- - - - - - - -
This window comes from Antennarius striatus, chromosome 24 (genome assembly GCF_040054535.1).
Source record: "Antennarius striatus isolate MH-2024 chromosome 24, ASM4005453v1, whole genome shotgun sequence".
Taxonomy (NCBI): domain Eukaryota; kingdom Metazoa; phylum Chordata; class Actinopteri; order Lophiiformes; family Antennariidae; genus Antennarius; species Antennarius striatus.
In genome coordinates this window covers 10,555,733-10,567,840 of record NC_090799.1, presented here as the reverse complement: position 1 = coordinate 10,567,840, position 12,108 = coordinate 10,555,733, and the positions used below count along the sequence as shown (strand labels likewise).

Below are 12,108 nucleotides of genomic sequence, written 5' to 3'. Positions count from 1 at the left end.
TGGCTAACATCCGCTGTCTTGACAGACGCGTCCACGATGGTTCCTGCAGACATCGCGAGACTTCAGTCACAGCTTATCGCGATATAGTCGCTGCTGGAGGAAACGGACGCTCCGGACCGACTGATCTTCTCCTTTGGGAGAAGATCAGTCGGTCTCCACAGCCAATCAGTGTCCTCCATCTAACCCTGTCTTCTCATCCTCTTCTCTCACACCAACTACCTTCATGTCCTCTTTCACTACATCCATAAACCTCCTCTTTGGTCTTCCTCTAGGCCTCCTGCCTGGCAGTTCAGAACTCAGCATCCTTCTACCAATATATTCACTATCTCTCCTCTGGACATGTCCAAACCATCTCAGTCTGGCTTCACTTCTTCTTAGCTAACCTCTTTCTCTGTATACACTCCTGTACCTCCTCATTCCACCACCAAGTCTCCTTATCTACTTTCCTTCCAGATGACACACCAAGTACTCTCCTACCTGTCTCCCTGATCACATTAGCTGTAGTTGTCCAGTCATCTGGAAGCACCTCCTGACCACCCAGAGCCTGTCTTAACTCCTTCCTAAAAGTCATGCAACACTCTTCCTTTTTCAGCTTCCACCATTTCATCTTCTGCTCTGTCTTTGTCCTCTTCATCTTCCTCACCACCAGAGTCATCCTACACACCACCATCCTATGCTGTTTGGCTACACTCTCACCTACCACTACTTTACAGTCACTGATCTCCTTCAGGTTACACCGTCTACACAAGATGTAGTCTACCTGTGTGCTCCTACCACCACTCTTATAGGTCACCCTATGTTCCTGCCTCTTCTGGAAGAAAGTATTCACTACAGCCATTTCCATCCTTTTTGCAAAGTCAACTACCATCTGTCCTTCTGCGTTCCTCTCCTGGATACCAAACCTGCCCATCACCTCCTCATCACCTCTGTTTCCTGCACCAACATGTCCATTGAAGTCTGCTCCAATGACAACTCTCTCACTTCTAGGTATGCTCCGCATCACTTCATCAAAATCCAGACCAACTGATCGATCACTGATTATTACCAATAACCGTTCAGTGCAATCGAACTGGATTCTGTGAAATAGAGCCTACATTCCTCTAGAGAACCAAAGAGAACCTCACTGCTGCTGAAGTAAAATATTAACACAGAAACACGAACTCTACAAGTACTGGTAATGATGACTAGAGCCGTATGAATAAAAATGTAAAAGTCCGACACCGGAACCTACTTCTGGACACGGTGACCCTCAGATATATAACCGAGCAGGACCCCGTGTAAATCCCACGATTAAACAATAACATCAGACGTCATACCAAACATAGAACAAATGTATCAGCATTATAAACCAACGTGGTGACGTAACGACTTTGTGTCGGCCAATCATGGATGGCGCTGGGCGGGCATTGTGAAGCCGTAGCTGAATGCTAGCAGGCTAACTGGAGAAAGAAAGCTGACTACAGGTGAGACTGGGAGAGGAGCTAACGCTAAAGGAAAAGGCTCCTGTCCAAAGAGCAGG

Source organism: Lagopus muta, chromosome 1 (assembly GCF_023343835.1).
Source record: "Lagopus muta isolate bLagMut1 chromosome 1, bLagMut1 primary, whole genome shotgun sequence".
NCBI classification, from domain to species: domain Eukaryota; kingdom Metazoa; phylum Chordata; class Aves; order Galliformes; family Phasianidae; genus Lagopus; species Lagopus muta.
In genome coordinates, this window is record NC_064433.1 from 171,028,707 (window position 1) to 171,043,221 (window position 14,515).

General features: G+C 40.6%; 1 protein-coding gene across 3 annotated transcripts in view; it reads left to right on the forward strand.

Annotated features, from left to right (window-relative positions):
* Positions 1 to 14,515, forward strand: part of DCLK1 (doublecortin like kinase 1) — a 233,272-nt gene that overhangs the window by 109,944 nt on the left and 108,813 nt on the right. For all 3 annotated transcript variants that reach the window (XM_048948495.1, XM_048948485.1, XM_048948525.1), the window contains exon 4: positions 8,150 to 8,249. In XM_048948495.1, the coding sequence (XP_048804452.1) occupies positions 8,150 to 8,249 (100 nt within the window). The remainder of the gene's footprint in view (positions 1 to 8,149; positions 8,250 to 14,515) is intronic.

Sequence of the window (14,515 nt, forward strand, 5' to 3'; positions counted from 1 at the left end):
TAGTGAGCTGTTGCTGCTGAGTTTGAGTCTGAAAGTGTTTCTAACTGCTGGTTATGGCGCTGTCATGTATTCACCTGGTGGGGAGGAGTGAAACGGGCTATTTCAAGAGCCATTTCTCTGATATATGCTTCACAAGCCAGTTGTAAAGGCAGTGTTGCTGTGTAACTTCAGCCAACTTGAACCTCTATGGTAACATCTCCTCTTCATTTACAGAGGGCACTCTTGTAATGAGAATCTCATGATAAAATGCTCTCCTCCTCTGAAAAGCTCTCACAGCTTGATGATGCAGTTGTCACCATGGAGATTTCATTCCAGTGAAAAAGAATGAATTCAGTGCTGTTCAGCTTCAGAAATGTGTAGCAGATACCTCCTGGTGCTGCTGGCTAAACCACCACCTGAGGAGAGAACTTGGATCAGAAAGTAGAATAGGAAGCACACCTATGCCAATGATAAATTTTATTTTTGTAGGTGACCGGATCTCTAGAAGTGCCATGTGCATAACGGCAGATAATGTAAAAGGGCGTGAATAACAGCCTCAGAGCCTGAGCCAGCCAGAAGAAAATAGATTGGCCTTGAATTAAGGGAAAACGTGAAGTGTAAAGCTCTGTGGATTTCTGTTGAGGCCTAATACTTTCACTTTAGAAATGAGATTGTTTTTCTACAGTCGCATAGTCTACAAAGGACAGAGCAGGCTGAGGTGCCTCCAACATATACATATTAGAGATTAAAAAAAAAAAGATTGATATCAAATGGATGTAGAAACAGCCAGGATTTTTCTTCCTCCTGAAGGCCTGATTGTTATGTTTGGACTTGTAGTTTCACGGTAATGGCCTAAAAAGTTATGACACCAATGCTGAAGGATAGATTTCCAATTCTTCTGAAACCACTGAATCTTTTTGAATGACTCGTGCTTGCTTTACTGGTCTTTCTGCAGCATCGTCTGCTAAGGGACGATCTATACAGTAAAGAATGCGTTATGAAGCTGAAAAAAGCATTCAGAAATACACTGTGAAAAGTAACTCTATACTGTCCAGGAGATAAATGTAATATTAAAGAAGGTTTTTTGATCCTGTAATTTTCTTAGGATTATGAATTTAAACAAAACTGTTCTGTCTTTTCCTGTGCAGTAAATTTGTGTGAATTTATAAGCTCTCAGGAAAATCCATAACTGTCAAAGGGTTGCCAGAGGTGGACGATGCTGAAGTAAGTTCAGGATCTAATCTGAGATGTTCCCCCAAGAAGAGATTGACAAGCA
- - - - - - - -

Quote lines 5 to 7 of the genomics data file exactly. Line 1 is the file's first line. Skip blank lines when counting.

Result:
Below are 12,108 nucleotides of genomic sequence, written 5' to 3'. Positions count from 1 at the left end.
TGGCTAACATCCGCTGTCTTGACAGACGCGTCCACGATGGTTCCTGCAGACATCGCGAGACTTCAGTCACAGCTTATCGCGATATAGTCGCTGCTGGAGGAAACGGACGCTCCGGACCGACTGATCTTCTCCTTTGGGAGAAGATCAGTCGGTCTCCACAGCCAATCAGTGTCCTCCATCTAACCCTGTCTTCTCATCCTCTTCTCTCACACCAACTACCTTCATGTCCTCTTTCACTACATCCATAAACCTCCTCTTTGGTCTTCCTCTAGGCCTCCTGCCTGGCAGTTCAGAACTCAGCATCCTTCTACCAATATATTCACTATCTCTCCTCTGGACATGTCCAAACCATCTCAGTCTGGCTTCACTTCTTCTTAGCTAACCTCTTTCTCTGTATACACTCCTGTACCTCCTCATTCCACCACCAAGTCTCCTTATCTACTTTCCTTCCAGATGACACACCAAGTACTCTCCTACCTGTCTCCCTGATCACATTAGCTGTAGTTGTCCAGTCATCTGGAAGCACCTCCTGACCACCCAGAGCCTGTCTTAACTCCTTCCTAAAAGTCATGCAACACTCTTCCTTTTTCAGCTTCCACCATTTCATCTTCTGCTCTGTCTTTGTCCTCTTCATCTTCCTCACCACCAGAGTCATCCTACACACCACCATCCTATGCTGTTTGGCTACACTCTCACCTACCACTACTTTACAGTCACTGATCTCCTTCAGGTTACACCGTCTACACAAGATGTAGTCTACCTGTGTGCTCCTACCACCACTCTTATAGGTCACCCTATGTTCCTGCCTCTTCTGGAAGAAAGTATTCACTACAGCCATTTCCATCCTTTTTGCAAAGTCAACTACCATCTGTCCTTCTGCGTTCCTCTCCTGGATACCAAACCTGCCCATCACCTCCTCATCACCTCTGTTTCCTGCACCAACATGTCCATTGAAGTCTGCTCCAATGACAACTCTCTCACTTCTAGGTATGCTCCGCATCACTTCATCAAAATCCAGACCAACTGATCGATCACTGATTATTACCAATAACCGTTCAGTGCAATCGAACTGGATTCTGTGAAATAGAGCCTACATTCCTCTAGAGAACCAAAGAGAACCTCACTGCTGCTGAAGTAAAATATTAACACAGAAACACGAACTCTACAAGTACTGGTAATGATGACTAGAGCCGTATGAATAAAAATGTAAAAGTCCGACACCGGAACCTACTTCTGGACACGGTGACCCTCAGATATATAACCGAGCAGGACCCCGTGTAAATCCCACGATTAAACAATAACATCAGACGTCATACCAAACATAGAACAAATGTATCAGCATTATAAACCAACGTGGTGACGTAACGACTTTGTGTCGGCCAATCATGGATGGCGCTGGGCGGGCATTGTGAAGCCGTAGCTGAATGCTAGCAGGCTAACTGGAGAAAGAAAGCTGACTACAGGTGAGACTGGGAGAGGAGCTAACGCTAAAGGAAAAGGCTCCTGTCCAAAGAGCAGG

Source organism: Lagopus muta, chromosome 1 (assembly GCF_023343835.1).